Frequently Asked Questions

The doctors at King Street Skin Cancer have answered some of most frequently asked question by our patients and about skin cancer in general. Look through all of King Street Skin Cancer Resources below. If you have any questions or require immediate assistance, please do not hesitate to get into contact with us today.

What is the prevalence of skin cancer in Australia?

According to the Cancer Council of Australia, skin cancer is the most common type of cancer in Australia, with around 434,000 people diagnosed each year. The vast majority of skin cancers are caused by overexposure to ultraviolet (UV) radiation from the sun, and as such, Australia has one of the highest rates of skin cancer in the world. Melanoma, the most serious type of skin cancer, accounts for around 14% of all skin cancers diagnosed annually. While the incidence of melanoma is currently on the rise, the good news is that it is also one of the most treatable forms of cancer if detected early. With this in mind, it is important for everyone, especially those living in sunny climates like Australia, to be aware of the risks of skin cancer and to take steps to protect themselves from UV exposure. King Street Skin Cancer Clinic is dedicated to providing the highest quality skin cancer prevention and treatment services in the Illawarra region. Our team of skilled surgeons and medical professionals offer the most valid and specialised skin cancer treatments available. We are committed to helping our patients achieve the best possible outcomes. If you are concerned about skin cancer, we encourage you to schedule a skin check with our office. Our friendly and knowledgeable staff will be happy to answer any questions you may have. 

What are the most common forms of skin cancer?

There are three main types of skin cancer: melanoma, squamous cell carcinoma and basal cell carcinoma. Melanoma is the most serious type of skin cancer and can be fatal if it is not detected early. Squamous cell carcinoma and basal cell carcinoma are less serious but can still cause problems if they are not treated. Skin cancer is usually caused by exposure to ultraviolet (UV) radiation from the sun or artificial sources such as sunbeds. UV radiation damages the DNA in skin cells, which can lead to the development of skin cancer. Skin cancer can be prevented by protecting yourself from UV radiation, for example, by using sunscreen, wearing protective clothing and staying out of the sun during peak UV times.
Skin cancer is a complex and serious issue, and the best way to approach it is through awareness and prevention. 

What causes skin cancer?

The vast majority of skin cancers are caused by exposure to ultraviolet (UV) radiation from the sun. UV radiation damages the DNA of skin cells, causing them to grow out of control and form tumours. People who sunburn easily or who have a history of frequent sun exposure are at increased risk for developing skin cancer. Tanning beds and other artificial sources of UV radiation also increase the risk of skin cancer, particularly among young people. In addition, people with fair skin, light-coloured eyes, and red or blonde hair are more likely to develop skin cancer than those with darker skin. While exposure to UV radiation is the primary cause of skin cancer, other factors can also play a role, including certain genetic disorders and previous treatment with ionising radiation.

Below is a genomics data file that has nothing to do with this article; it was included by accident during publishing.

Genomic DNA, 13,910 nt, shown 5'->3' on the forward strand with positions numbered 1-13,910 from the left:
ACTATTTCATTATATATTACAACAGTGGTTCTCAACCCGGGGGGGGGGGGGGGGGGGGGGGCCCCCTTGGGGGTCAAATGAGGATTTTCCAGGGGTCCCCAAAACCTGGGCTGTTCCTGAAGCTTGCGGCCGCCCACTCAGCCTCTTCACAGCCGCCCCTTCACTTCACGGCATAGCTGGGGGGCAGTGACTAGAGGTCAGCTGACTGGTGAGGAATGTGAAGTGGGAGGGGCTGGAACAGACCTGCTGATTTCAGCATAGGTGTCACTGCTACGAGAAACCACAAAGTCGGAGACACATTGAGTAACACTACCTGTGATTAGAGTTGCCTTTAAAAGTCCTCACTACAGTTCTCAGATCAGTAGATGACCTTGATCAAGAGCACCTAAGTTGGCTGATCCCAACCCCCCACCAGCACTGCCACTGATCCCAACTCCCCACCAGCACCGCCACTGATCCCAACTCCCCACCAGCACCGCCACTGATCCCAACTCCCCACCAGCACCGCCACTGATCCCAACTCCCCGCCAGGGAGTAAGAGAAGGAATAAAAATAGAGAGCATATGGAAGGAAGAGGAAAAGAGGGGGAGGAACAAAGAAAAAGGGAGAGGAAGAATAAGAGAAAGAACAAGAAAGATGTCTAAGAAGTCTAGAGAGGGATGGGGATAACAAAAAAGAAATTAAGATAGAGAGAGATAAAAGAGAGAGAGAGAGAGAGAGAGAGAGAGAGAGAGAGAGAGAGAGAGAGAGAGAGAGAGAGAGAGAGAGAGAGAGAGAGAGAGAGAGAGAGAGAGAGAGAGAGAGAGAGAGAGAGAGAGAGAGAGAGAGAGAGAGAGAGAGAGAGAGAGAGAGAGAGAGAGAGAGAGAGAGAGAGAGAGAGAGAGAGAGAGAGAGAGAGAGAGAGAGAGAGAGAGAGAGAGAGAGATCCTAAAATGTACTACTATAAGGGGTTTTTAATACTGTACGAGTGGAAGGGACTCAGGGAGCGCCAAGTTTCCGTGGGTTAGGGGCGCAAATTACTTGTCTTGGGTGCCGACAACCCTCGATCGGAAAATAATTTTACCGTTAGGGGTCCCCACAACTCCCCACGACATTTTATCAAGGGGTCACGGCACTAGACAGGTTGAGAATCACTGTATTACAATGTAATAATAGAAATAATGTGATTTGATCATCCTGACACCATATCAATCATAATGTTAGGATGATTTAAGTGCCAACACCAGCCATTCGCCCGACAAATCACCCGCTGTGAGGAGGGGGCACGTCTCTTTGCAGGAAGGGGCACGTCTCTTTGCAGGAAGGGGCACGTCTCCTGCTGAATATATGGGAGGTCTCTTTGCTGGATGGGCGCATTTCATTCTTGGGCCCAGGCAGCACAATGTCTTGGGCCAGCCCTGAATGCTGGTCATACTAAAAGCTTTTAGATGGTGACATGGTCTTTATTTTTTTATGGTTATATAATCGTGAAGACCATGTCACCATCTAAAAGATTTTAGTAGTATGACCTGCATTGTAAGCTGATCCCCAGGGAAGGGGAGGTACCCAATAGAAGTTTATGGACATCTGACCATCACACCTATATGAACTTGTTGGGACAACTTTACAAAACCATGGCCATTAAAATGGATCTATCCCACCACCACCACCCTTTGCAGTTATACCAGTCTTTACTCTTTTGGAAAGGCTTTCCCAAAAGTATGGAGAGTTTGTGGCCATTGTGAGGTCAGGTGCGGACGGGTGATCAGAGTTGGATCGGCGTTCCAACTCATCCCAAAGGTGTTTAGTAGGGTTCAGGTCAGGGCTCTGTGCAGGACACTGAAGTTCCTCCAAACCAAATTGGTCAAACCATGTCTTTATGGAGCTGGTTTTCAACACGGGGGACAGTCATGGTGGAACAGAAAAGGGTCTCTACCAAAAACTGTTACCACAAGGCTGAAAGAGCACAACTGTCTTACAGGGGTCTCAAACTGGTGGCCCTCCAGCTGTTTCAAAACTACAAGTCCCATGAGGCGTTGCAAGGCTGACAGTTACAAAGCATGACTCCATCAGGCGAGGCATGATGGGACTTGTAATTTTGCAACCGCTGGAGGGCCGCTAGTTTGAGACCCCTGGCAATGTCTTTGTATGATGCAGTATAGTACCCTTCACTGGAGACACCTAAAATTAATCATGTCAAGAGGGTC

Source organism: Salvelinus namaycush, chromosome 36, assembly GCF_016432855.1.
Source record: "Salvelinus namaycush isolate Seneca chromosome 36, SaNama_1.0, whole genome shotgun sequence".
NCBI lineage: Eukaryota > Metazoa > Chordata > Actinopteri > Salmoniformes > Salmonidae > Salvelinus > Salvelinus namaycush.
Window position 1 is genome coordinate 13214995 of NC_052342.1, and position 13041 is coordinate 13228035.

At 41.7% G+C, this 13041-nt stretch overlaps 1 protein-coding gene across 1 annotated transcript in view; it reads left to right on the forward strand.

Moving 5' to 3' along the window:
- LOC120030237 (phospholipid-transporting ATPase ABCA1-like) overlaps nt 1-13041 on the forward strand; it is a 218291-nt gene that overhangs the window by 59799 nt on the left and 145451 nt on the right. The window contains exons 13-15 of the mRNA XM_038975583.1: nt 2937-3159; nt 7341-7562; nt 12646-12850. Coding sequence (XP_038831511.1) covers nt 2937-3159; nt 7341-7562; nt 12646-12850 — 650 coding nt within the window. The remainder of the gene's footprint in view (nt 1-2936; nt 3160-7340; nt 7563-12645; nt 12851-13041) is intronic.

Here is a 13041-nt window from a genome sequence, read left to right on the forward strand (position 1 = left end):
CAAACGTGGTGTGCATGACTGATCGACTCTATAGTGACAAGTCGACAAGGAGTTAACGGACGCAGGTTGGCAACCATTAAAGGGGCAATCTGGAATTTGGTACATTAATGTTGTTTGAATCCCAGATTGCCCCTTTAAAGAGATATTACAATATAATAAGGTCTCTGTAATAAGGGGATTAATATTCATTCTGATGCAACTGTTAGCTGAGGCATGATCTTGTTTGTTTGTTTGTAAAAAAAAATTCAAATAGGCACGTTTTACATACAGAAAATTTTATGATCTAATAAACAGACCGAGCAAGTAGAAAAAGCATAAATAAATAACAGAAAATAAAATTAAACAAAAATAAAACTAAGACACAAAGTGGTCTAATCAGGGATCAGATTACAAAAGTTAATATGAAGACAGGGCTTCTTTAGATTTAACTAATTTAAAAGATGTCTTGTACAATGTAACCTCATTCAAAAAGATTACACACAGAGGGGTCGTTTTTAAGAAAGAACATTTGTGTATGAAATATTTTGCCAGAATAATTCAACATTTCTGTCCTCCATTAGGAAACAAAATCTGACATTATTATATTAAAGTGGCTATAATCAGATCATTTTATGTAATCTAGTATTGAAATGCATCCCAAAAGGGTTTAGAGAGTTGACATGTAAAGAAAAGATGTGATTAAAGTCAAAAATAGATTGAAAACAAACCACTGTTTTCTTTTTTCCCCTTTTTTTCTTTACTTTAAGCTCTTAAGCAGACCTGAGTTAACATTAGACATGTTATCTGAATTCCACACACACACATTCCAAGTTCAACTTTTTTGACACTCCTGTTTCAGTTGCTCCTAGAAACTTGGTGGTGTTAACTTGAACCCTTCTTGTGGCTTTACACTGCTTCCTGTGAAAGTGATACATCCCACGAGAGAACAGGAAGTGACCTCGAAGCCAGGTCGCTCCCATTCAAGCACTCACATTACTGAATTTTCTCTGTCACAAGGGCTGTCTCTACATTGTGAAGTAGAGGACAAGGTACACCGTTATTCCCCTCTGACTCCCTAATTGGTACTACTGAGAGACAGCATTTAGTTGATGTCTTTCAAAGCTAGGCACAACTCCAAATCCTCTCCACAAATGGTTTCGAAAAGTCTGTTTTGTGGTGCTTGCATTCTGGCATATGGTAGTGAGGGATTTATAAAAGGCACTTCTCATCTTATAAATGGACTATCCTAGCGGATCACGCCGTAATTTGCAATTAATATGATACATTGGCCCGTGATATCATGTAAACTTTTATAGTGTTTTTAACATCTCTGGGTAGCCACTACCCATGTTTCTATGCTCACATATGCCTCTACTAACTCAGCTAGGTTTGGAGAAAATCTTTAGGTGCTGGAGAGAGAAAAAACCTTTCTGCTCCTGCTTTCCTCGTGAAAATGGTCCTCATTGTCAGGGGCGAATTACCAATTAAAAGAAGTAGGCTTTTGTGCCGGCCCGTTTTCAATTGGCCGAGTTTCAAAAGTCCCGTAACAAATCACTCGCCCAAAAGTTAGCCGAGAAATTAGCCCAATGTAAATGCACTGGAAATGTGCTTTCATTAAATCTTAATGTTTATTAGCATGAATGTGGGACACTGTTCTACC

Skin cancer is one of the most preventable types of cancer but it's also one of the most common. By being aware of your risk factors and taking some simple precautions, you can greatly reduce your chances of developing skin cancer. 

What are some skin cancer warning signs?

Symptoms depend on the type of skin cancer, but they can include a change in the size or colour of a mole, a sore that does not heal, or a change in the texture of the skin. Basal cell carcinomas usually appear as small, round, pearly bumps on the face, neck, or chest. They may also look like a flat, red scaly patch on the sun-exposed areas of the body. Squamous cell carcinomas can occur anywhere on the body, but they are most common on the face, ears, neck, lips, and backs of the hands. They often look like scaly red patches or open sores. Melanomas can occur anywhere on the body but are most likely to develop on the face or neck and on the palms of the hands or soles of the feet. They may appear as a new mole or as a change in an existing mole.

Early detection and treatment of precancerous lesions is essential for preventing skin cancer from developing. Our specialists are highly trained and experienced in detecting and treating precancerous lesions. If you are concerned about a growth on your skin, please don't hesitate to make an appointment with us. We will be happy to answer any of your questions and provide you with suitable care and treatment.

Is Skin Cancer Treatable?

The answer to this question depends on the type of skin cancer being treated. The three most common types of skin cancer are basal cell carcinoma, squamous cell carcinoma, and melanoma. Basal cell and squamous cell carcinomas are usually treated with surgery, radiation therapy, or a combination of the two. Melanoma, however, is often treated with immunotherapy, targeted therapy, or chemotherapy. In some cases, a combination of different treatments may be recommended. The best way to determine the most effective treatment for skin cancer is to consult with a qualified healthcare professional.
King Street Clinic have skilled and experienced healthcare professionals in Warrawong, specialising in skin cancer surgery and medicine.
We are passionate about providing the best possible care to our patients, and we take pride in our reputation as the leading skin cancer clinic in the Illawarra.